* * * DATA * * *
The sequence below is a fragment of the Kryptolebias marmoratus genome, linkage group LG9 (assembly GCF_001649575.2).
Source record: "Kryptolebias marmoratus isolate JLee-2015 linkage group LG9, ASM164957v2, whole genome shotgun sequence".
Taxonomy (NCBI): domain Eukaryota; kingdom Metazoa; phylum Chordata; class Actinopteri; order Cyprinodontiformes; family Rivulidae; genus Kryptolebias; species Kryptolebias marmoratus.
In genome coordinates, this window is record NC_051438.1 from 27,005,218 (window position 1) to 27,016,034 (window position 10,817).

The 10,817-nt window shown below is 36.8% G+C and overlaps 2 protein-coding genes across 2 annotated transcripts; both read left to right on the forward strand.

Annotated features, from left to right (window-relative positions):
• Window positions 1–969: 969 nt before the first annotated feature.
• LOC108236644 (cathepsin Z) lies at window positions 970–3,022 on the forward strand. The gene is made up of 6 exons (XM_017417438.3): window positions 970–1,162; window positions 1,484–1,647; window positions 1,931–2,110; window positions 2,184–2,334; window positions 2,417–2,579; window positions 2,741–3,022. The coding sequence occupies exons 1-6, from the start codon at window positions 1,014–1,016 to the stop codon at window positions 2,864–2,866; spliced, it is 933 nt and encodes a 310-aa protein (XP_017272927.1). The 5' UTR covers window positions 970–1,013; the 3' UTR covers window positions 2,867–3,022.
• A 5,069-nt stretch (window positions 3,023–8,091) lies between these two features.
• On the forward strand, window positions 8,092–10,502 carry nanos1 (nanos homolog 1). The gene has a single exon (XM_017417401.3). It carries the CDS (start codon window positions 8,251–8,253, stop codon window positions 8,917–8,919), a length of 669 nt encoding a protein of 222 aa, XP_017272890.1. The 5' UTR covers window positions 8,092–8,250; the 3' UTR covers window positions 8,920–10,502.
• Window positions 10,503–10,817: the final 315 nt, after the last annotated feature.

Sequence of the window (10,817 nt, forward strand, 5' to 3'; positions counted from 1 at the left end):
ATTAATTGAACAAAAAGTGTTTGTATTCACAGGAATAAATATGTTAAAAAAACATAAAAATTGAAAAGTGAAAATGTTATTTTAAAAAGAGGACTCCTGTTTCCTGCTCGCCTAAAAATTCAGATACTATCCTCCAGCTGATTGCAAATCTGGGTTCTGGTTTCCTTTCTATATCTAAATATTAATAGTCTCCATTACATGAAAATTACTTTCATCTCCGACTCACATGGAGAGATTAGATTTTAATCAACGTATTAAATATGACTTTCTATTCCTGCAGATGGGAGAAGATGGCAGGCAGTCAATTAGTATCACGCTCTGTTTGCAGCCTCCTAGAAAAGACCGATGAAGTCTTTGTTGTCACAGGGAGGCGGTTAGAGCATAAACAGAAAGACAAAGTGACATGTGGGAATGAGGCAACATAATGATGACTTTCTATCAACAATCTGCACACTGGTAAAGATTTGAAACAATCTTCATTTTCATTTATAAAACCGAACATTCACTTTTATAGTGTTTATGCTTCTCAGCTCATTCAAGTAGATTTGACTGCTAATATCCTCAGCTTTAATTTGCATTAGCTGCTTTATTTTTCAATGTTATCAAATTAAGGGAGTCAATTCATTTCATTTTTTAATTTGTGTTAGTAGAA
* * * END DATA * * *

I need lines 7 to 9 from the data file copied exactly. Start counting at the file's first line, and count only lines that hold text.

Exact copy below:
• Window positions 1–969: 969 nt before the first annotated feature.
• LOC108236644 (cathepsin Z) lies at window positions 970–3,022 on the forward strand. The gene is made up of 6 exons (XM_017417438.3): window positions 970–1,162; window positions 1,484–1,647; window positions 1,931–2,110; window positions 2,184–2,334; window positions 2,417–2,579; window positions 2,741–3,022. The coding sequence occupies exons 1-6, from the start codon at window positions 1,014–1,016 to the stop codon at window positions 2,864–2,866; spliced, it is 933 nt and encodes a 310-aa protein (XP_017272927.1). The 5' UTR covers window positions 970–1,013; the 3' UTR covers window positions 2,867–3,022.
• A 5,069-nt stretch (window positions 3,023–8,091) lies between these two features.